Appellate and Supreme Court Clinic Enjoys a Busy Year with Lots of Arguments

  • Making the Argument
    Making the Argument  On Jan. 22, Appellate and Supreme Court Clinic student Damian Gallagher J.D. '20, assisted by Darrell Getman J.D. '21, with briefing by Gailen Davis J.D. '19 and Evan Lewis J.D. '19, argued for their client in Mena v. Massie at the Ninth Circuit in San Francisco, Calif. Gallagher called the experience "exhilarating." Even better, the students won the case!  Courtesy of United States Court of Appeals for the Ninth Circuit
  • Making the Argument
    Making the Argument  On Nov. 5, 2019, Taylor Sias Maheda, assisted by Hillary Kody, was in New Orleans at the Fifth Circuit, arguing in the matter of Pena v. City of Rio Grande. Later, on Jan. 14, Kody, assisted by Maheda, was in Montgomery, Ala., arguing Cantu v. City of Dothan at the Eleventh Circuit.  
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Third-year students in William & Mary Law School’s Appellate and Supreme Court Clinic love an argument, and have recently logged the miles to prove it.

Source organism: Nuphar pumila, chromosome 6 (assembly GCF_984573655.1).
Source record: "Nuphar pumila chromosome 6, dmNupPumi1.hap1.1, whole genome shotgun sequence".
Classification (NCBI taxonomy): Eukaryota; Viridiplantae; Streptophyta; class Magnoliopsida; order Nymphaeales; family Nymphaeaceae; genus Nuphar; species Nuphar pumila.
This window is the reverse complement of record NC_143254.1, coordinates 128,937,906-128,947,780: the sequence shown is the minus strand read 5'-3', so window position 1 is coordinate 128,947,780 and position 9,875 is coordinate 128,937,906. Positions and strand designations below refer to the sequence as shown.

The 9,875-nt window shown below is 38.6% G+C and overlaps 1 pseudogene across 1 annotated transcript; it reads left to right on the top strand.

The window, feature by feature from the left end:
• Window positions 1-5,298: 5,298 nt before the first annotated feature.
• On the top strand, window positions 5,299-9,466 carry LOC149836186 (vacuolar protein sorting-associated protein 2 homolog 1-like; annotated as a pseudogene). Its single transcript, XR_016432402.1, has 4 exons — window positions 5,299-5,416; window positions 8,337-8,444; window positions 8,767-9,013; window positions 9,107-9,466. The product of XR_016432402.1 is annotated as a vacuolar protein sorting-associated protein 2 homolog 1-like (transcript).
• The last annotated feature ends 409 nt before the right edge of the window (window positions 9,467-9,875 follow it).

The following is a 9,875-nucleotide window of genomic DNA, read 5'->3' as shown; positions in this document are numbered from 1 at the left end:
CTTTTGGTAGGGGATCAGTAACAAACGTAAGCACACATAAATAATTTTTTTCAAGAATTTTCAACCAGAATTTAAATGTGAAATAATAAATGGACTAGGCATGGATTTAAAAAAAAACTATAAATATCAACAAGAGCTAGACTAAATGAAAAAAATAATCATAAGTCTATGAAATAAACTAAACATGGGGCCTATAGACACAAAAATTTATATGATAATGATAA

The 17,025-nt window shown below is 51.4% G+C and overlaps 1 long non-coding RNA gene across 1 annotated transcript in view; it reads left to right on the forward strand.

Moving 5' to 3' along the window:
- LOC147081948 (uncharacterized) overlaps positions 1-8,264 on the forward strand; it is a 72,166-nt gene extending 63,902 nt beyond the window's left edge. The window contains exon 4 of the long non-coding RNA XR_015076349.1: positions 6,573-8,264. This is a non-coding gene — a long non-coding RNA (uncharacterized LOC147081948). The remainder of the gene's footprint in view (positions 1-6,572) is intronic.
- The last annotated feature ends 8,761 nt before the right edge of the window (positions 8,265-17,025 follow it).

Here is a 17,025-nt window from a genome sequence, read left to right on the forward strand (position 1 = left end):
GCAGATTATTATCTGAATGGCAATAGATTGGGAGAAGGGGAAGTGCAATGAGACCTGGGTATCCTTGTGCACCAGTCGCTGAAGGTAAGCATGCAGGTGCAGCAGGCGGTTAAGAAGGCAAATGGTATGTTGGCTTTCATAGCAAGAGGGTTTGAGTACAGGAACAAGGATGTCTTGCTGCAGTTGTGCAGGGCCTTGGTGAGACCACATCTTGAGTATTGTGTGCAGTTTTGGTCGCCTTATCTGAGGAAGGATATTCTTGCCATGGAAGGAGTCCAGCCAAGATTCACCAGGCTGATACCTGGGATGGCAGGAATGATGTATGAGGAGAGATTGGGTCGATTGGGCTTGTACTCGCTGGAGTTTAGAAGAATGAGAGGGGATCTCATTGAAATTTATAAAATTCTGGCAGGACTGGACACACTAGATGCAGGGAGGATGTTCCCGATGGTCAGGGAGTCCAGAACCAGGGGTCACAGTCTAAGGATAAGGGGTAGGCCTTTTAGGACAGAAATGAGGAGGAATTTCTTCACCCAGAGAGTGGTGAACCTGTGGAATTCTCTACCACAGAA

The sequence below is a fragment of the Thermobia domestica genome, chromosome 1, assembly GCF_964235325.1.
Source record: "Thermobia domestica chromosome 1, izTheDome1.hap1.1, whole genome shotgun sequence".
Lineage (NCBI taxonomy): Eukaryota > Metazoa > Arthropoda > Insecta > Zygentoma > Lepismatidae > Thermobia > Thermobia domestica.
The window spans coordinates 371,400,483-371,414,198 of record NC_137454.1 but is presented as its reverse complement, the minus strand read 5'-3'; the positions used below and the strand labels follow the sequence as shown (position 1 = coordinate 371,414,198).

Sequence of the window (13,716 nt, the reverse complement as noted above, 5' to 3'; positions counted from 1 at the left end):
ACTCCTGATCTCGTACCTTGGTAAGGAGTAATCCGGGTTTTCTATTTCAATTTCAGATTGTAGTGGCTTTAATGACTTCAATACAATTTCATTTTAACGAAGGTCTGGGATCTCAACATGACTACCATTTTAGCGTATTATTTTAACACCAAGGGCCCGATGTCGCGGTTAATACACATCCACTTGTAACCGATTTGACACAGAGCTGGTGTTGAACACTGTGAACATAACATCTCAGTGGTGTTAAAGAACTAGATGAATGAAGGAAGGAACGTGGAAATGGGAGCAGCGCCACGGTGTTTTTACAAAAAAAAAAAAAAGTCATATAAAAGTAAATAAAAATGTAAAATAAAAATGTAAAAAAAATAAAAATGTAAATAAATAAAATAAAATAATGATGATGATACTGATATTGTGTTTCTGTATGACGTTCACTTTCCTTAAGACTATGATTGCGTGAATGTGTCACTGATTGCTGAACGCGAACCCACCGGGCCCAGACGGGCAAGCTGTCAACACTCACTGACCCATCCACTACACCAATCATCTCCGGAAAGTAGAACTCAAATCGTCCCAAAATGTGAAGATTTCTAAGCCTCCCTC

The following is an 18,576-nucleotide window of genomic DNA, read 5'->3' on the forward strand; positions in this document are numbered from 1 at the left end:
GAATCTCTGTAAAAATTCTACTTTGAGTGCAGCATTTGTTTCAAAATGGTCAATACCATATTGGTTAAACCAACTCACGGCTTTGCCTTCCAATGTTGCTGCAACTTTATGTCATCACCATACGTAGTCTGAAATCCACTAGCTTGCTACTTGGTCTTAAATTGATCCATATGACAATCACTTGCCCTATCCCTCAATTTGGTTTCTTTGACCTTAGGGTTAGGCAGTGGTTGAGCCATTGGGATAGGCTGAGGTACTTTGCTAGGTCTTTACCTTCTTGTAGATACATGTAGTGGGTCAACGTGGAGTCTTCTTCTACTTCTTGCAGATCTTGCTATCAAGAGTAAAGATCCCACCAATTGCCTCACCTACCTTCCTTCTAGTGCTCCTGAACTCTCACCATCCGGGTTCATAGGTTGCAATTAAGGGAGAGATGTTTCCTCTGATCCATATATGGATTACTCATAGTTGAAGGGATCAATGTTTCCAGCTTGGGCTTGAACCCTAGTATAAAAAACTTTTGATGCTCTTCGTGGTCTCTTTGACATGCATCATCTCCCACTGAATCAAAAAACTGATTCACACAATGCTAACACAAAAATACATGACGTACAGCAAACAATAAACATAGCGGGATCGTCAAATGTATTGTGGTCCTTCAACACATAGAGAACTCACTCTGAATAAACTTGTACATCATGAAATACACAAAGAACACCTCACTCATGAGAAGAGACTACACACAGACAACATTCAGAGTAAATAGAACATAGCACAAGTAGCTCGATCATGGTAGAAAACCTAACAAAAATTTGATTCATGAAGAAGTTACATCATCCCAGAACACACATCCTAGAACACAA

On November 5, 2019, Taylor Sias Maheda, assisted by Hillary Kody, was in New Orleans in front of the Fifth Circuit arguing in the matter of Pena v. City of Rio Grande. On January 14, Kody, assisted by Maheda, was in Montgomery, Ala., arguing Cantu v. City of Dothan at the Eleventh Circuit.

Eight days later in San Francisco, Damian Gallagher, assisted by Darrell Getman, made the case in Mena v. Massie at the Ninth Circuit. And most recently, on February 4, Dixon Wallace, assisted by Sam Gross, headed off to New York City to argue United States v. Elder before the Second Circuit.

Taking cases to a Court of Appeals after someone has lost in a federal district court and facing a row of judges can be daunting for any student, but Gallagher has a better word for it: Exhilarating.

“When you first step up to the podium, you have so many thoughts racing through your head and you try to take a brief moment to collect those thoughts and prepare to zealously advocate for your client,” Gallagher says.